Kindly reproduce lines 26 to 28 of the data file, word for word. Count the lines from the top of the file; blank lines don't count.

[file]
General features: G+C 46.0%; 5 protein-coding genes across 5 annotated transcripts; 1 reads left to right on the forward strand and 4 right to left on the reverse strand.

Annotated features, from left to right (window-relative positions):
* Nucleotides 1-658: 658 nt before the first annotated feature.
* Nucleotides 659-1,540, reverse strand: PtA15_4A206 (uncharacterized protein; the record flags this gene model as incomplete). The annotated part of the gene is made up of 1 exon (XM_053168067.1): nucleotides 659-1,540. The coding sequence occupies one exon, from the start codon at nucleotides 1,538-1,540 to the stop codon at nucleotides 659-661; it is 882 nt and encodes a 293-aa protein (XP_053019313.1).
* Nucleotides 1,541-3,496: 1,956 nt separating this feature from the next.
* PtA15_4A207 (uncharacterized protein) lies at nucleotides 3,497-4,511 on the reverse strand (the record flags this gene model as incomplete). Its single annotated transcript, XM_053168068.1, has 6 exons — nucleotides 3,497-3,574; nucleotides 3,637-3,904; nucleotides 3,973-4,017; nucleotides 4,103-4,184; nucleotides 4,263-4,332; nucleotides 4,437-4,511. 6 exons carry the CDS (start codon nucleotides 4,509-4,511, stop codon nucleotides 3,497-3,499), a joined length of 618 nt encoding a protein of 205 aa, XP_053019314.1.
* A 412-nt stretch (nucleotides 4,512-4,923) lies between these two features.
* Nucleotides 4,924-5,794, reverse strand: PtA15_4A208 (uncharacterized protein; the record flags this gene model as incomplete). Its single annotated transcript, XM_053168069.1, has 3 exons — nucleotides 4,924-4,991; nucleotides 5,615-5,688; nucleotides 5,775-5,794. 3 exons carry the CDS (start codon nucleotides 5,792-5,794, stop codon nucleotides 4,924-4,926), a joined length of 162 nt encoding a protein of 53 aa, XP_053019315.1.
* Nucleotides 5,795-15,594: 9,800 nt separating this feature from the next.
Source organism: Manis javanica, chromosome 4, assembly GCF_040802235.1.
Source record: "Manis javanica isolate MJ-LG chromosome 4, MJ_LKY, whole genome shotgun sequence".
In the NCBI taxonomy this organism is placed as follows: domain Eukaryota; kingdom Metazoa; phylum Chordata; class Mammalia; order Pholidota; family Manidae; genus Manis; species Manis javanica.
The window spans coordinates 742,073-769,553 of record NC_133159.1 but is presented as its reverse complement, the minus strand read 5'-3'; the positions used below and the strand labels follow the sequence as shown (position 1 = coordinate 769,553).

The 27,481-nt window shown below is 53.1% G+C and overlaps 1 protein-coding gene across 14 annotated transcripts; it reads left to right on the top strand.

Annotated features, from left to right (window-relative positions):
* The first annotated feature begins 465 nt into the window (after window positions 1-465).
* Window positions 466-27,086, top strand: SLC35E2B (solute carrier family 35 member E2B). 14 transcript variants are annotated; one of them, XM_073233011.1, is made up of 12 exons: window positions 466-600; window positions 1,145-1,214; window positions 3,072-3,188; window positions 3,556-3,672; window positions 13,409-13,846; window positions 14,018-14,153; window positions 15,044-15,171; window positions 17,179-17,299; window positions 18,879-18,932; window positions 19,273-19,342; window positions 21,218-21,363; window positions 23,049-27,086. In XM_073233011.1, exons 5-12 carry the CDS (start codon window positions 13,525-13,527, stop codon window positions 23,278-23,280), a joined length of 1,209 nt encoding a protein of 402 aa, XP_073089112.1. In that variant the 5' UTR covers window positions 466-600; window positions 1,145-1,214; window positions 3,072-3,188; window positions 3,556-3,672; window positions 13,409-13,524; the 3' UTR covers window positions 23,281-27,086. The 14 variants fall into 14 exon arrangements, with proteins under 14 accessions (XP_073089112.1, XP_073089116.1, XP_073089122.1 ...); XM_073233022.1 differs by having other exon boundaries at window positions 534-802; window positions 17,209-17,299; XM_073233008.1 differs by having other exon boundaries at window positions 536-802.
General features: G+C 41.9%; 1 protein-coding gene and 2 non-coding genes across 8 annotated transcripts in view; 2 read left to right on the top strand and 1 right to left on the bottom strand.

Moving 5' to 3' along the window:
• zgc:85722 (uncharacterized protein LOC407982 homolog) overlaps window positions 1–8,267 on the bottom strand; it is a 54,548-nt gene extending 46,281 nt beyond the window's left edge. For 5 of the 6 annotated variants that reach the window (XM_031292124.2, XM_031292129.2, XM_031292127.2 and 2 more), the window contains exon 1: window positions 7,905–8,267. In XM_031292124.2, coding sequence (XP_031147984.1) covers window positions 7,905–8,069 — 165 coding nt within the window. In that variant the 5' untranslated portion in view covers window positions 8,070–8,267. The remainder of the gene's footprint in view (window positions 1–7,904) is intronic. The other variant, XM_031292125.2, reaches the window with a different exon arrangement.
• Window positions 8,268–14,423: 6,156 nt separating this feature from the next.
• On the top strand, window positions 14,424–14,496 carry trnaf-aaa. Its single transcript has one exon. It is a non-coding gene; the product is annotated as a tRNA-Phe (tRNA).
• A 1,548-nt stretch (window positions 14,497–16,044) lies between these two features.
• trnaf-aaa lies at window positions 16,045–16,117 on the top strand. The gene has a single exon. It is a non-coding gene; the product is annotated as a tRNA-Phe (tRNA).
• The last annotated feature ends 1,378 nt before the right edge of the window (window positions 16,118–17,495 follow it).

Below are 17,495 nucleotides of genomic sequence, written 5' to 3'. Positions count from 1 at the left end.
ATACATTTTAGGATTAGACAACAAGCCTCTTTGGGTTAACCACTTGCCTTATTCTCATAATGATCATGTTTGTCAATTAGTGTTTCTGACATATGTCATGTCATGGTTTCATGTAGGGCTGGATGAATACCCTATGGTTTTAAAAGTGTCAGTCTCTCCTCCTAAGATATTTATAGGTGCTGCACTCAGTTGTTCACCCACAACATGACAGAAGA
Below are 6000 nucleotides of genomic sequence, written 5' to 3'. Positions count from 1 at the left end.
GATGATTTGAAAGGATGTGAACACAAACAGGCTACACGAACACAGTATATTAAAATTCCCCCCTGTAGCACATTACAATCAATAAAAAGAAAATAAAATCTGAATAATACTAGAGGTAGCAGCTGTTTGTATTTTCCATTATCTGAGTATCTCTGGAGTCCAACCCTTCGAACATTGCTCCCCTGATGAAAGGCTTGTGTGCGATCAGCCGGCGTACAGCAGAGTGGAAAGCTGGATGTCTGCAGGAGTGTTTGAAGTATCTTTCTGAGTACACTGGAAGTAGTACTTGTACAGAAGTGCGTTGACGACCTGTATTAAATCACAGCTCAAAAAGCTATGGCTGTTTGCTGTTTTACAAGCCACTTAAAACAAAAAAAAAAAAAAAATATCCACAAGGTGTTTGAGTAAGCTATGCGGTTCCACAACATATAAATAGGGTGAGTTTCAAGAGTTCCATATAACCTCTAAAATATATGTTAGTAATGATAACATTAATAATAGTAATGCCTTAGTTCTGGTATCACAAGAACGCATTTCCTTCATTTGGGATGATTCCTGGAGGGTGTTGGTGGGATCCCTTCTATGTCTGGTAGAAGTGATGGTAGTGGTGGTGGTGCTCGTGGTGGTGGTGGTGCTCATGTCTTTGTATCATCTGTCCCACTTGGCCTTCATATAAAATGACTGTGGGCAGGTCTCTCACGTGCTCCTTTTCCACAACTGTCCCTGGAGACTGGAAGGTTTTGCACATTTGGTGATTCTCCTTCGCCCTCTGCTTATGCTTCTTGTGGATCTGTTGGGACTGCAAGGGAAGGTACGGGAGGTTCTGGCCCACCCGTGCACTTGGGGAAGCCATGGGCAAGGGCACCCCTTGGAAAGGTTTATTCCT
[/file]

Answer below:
Below are 17,495 nucleotides of genomic sequence, written 5' to 3'. Positions count from 1 at the left end.
ATACATTTTAGGATTAGACAACAAGCCTCTTTGGGTTAACCACTTGCCTTATTCTCATAATGATCATGTTTGTCAATTAGTGTTTCTGACATATGTCATGTCATGGTTTCATGTAGGGCTGGATGAATACCCTATGGTTTTAAAAGTGTCAGTCTCTCCTCCTAAGATATTTATAGGTGCTGCACTCAGTTGTTCACCCACAACATGACAGAAGA
Below are 6000 nucleotides of genomic sequence, written 5' to 3'. Positions count from 1 at the left end.